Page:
Fougère (French word for “fern”) is a perfume classification for a family of scents that traces its origin back to 1882 when Houbigant first released this Eau de Parfum. Houbigant’s Fougère Royale paved the way for countless perfumers’ formulations of woody, fern-like scent profiles (usually with lavender, oakmoss, and coumarin).
This fragrance type is gaining in popularity today because it is so diverse and well-suited for many occasions and times of year -- forgiving enough for a pleasant, casual silage throughout the day, but complex enough to be suited for the workplace. The woody base makes it appropriate for winter, but the top and heart notes of various citruses and spices make it great for spring and summer. Eric from WCS decided to make a selection of his personal favorite fougères to give you a glimpse at the diversity of this classic aroma. Enjoy!
Mickey Lee Soapworks, Cape Verde (soap): Cape Verde is Mickey Lee Soapworks’ twist on a common fougère. Inspired by the lush lavender fields of Cape Verde - off the west coast of Africa, this fougère is intertwined with a deep, dark lavender, fresh orange, tangerine, thyme and oakmoss. Dark and woody, yet floral and sweet. Paired with a recipe that is incredibly slick and provides one of the best post shaves out there, this is a real winner in my book.
Taylor of Old Bond Street, Sandalwood (soap/splash): Yup, that’s right. At heart, this “Sandalwood” shaving cream is actually a fougère! Top notes of geranium, lavender, rosemary, and amber surround a heart of carnation, fern, oakmoss, tonka bean, and orange blossom. This bright and woody profile is rounded off with a base of patchouli, sandalwood, vetiver, and musk to create a very well-thought-out fragrance. If you’re a wet shaving veteran or enthusiast, chances are you’re very familiar with this shaving cream. If not, let me be so bold as to say this is easily one of the most popular lather shaving creams of all time. Since the summer of 1854, Jeremiah Taylor has been producing a brand of grooming products that epitomizes British luxury, elegance, and quality, all at a reasonable price. Just a small amount of this cream will award you with a thick, slick, comforting lather.
WhollyKaw, Fougère Bouquet (soap/splash): Main notes of oakmoss, lavender, and bergamot, secondary notes of sandalwood, cedar, and various other woods, on a base of coumarin, tonka bean, oakmoss, musk and ambergris. Bergamot and lavender help to make this woody profile very bright upfront, while ambergris provides a complex, mysterious, honey-like sweetness. Oakmoss and musk give this a very dark base. Sri, the mastermind behind WhollyKaw, has done extensive research on common topical allergens, formulating this soap with fragrance oil variations that will be gentle on even the most sensitive of skin.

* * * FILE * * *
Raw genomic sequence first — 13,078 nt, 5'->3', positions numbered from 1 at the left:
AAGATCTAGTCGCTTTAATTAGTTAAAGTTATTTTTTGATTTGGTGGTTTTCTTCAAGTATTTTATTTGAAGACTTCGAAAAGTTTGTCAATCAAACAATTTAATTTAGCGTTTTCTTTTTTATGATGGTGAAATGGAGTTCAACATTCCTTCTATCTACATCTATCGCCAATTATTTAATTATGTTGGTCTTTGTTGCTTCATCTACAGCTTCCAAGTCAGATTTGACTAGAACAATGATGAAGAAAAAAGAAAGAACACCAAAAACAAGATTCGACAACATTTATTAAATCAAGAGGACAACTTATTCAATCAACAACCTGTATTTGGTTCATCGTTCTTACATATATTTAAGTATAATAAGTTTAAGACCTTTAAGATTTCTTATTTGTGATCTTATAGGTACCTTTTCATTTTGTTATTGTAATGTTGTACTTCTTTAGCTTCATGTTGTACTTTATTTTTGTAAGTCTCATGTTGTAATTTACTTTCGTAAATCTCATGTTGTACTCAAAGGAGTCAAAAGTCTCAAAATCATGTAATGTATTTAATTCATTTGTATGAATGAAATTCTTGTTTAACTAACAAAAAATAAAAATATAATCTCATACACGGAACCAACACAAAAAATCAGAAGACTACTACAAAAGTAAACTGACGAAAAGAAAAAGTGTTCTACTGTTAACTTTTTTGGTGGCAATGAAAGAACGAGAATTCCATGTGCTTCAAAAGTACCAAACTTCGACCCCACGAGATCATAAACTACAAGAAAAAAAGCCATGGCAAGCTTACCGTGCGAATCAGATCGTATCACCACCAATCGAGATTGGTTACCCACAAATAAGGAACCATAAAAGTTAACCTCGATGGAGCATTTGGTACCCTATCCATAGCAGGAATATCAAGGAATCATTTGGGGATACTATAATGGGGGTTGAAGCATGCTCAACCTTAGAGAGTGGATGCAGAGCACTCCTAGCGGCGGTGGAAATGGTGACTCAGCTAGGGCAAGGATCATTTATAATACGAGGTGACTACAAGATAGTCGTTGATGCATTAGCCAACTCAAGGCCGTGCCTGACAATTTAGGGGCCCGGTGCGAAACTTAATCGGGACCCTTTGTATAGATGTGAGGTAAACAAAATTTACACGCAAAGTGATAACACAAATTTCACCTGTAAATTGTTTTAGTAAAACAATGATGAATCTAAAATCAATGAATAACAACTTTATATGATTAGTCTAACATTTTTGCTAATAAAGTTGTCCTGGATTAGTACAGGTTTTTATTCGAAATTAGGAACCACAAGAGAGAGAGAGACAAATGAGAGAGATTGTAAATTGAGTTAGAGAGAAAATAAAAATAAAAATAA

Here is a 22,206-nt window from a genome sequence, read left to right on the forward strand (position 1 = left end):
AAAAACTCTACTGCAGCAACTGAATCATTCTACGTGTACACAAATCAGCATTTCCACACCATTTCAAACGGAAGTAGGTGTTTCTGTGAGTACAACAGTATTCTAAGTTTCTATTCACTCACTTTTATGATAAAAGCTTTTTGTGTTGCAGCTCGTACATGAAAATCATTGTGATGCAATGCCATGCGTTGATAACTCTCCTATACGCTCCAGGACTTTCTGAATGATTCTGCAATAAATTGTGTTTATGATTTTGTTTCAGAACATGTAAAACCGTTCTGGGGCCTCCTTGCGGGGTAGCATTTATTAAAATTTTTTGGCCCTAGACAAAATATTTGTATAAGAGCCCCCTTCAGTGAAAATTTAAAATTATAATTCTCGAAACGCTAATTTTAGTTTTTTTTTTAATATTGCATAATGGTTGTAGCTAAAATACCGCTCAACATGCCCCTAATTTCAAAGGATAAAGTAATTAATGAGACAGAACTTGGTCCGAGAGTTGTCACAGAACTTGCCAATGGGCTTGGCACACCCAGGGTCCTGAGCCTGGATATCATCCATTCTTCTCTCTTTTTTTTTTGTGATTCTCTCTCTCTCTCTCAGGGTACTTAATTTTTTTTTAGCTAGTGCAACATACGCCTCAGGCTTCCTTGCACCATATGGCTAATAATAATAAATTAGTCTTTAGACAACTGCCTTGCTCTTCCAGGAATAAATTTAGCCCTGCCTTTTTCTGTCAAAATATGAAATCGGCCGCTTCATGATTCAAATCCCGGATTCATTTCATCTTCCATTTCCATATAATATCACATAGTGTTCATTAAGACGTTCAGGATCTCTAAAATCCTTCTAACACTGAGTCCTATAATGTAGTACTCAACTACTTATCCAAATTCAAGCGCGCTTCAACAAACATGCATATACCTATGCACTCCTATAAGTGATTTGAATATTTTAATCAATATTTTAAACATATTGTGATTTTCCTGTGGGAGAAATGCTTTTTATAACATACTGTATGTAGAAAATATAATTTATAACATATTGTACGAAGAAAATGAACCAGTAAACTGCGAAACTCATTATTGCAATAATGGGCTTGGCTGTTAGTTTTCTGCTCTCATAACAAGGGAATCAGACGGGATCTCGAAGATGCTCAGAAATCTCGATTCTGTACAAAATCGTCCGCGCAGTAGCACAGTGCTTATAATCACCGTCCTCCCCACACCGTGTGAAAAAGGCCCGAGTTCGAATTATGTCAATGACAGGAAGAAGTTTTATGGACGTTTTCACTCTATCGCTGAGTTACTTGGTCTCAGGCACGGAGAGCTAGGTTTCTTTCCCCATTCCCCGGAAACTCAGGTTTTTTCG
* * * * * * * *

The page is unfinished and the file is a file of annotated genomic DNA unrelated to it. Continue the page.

D.R. Harris Arlington (soap/splash/cologne): This traditional British company has provided men with quality, luxury products since the late 1790’s. One of their most popular scents, Arlington, is the epitome of a simple, yet well-rounded fougère. Notes of lemon, bergamot, orange, neroli, fern, rose, and musk are very well combined to make this woody fougère light and sweet.
Taylor of Old Bond Street, Jermyn Street Collection (soap/splash/cologne): A more defined fougère, this is not to be confused with the above mentioned TOBS Sandalwood profile. This is a very fern-forward scent and is a staple choice among our customers, so it made the list! With top notes of lemon, lime, lavender and bergamot surrounding a heart of geranium, neroli, and amber, laid on a base of musk, patchouli, and vanilla. If we had the authority, we’d erase the definition of “clean” in the dictionary and simply put a spritz of this on the page. It really is that clean and inviting. I pick out mostly the fern, amber, musk, and vanilla, which make this a not-so-bright, more “gentlemanly” fougère.
Penhaligon’s Sartorial: A complex fougère if there ever was one. This is not for the faint of heart, and lends itself very well to occasions where exuding authority and panache are a must. Top notes of metallic and ozonic effects, violet leaf, neroli, cardamom, black pepper, and ginger and heart notes of beeswax, cyclamen, linden blossom, lavender, and leather. As if this weren’t enough, it rests on a base of gurgum wood, patchouli, myrrh, cedarwood, tonka bean, oakmoss, honey and aged wood effects, and amber. This is an incredibly dark and complicated twist on a fougère and is one of my favorite traditional colognes.
Fine Accoutrements, American Blend (soap/splash): Fine Accoutrements was established somewhat recently, but has gained traction very, very quickly. Their line of products sticks to old world formulas, with triple-milled soap pucks and aftershaves with an ingredient list including only alcohol, water, menthol, and (usually) fragrance. American Blend is Todd’s (a.k.a. ???
Chatillon Lux, TSM Fougère (splash): A recent addition to our site, but it is quickly becoming a favorite. Chatillon Lux is the brainchild of Shawn, a fellow wet shaving enthusiast, who has an affection for the history of the Gateway City, a.k.a. Saint Louis, Missouri. Each scent typically has a distinctive name associated with St. Louis in some way. This particular scent, however, was crafted for a Facebook group TSM (The Shave Market), but soon took off… and boy, are we glad it did. Inspired by the rolling, rich hills of the Missouri Rheinland with a complex profile of oakmoss, incense, lavender, vetiver, neroli, tonka bean, petitgrain, nagarmotha, clary sage, cedarwood, grass, musk, grapefruit, bergamot, Spanish moss, violet, geranium, violet leaf, and anise.As one of the first masculine perfume classification (rather than feminine or unisex), fougeres seem made for the wet-shaving world. And with their versatility and suitability, you are sure to find one to love. Do you have a favorite that we didn’t mention?